I’ve come across those people, who still support subsidies for the reason that it brings food to the table. They share the view with famous social entrepreneur, Mohammad Younis who believes that adding an extra meal is equivalent to development. I do agree that our nation is plagued with malnourishment and faulty dietary patterns. But are subsidies a panacea to this challenge?
A recent article found in The Week magazine gas made me think. According to the report by Grassroots Research and Advocacy Movement, a trader mafia is in operation in Gadag district of Karnataka which abuses subsidised distribution system. Families those are well off to afford purchasing the grains from open market and those individuals who holds ghost cards have been abusing the system looking for short term gains. Little do they know, every penny extorted from the state exchequer will bit them back as additional taxation. Poor Indian Middle Class, the one that carries the weight of Indian Economy.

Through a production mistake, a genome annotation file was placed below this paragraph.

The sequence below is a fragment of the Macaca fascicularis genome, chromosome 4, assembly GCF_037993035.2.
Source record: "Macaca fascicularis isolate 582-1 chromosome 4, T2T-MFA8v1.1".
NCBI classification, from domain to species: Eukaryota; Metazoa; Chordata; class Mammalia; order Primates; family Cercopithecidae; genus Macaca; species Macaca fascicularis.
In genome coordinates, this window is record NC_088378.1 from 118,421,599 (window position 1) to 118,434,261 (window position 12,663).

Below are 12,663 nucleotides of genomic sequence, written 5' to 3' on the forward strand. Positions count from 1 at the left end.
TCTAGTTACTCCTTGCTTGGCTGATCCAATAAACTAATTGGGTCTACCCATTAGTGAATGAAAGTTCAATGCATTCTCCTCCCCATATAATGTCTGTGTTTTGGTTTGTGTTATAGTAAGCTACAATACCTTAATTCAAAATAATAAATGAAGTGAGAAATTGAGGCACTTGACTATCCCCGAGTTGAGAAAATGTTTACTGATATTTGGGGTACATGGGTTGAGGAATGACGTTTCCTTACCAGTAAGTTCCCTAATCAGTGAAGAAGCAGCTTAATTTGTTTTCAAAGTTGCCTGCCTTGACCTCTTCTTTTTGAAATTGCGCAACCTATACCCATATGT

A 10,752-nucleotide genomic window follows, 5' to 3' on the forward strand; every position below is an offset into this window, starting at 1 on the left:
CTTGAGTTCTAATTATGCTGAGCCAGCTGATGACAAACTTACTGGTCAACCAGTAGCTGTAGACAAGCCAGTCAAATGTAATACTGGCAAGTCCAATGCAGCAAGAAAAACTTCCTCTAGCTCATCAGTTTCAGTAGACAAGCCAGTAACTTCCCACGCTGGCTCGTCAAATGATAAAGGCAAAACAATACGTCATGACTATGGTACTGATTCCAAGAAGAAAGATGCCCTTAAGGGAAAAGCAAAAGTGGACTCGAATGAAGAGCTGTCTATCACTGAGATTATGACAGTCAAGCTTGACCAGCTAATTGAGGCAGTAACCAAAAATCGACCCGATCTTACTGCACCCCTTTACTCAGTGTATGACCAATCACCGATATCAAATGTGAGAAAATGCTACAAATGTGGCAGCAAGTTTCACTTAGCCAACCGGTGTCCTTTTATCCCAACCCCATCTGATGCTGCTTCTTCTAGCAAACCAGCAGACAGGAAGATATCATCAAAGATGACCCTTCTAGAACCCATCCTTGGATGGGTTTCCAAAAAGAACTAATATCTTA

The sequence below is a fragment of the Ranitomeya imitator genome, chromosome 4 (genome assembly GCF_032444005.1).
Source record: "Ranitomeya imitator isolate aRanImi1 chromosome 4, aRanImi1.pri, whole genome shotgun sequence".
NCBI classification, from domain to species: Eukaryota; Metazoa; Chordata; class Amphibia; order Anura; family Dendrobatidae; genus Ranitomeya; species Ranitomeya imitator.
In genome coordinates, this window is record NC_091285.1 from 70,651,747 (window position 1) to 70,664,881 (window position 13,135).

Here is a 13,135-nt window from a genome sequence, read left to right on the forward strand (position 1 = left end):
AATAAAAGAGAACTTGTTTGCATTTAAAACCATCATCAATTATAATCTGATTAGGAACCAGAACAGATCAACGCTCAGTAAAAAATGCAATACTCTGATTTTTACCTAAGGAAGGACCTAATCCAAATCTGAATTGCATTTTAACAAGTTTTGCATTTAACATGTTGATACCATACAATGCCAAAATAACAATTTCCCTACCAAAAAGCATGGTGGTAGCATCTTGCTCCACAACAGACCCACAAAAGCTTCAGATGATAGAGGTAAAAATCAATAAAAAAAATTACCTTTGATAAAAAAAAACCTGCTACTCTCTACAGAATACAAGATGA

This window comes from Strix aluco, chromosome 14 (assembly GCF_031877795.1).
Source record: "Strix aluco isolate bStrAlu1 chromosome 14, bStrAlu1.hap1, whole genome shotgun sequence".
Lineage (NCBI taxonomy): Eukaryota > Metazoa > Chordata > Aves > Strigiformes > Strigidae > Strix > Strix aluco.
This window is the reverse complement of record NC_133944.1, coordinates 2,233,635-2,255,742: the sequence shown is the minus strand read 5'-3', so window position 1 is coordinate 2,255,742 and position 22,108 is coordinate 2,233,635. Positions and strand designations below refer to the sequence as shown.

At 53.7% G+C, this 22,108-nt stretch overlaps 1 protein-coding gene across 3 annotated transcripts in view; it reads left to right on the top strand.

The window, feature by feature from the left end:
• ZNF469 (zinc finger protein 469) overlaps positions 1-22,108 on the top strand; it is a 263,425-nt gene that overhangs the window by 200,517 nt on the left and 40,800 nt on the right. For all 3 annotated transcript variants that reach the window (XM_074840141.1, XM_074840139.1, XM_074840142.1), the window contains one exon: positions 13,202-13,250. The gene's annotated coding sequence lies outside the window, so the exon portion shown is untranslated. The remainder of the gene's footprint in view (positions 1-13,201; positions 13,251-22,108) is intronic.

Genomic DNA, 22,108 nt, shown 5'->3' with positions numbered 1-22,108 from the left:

Starting point of reforms should be better identification of beneficiaries. E-governance initiatives, leveraging ICT potential will bring down food bills to a large extend. Digitalisation holds significance from one more perspective. Preservation of traditional grain varieties and promotion of local food habits. It is backed by scientific research that the communities that continue to include local produce in their diet, have shown better numbers in health and nutrition indicators. Hence, digitalization of TPDS system will help the administration to micromanage people’s preferences such as preserving jowar roti as staple food of northern Karnatka. Special quotas and discounts should be provided for local produce and seed varieties to preserve genetic diversity and meeting the food security.
A faulty subsidised system have distorted the traditional labour system which included remuneration in the form of food and wages by replacing it with a system where labourers demand higher wages since they are already getting grains at throw away prices.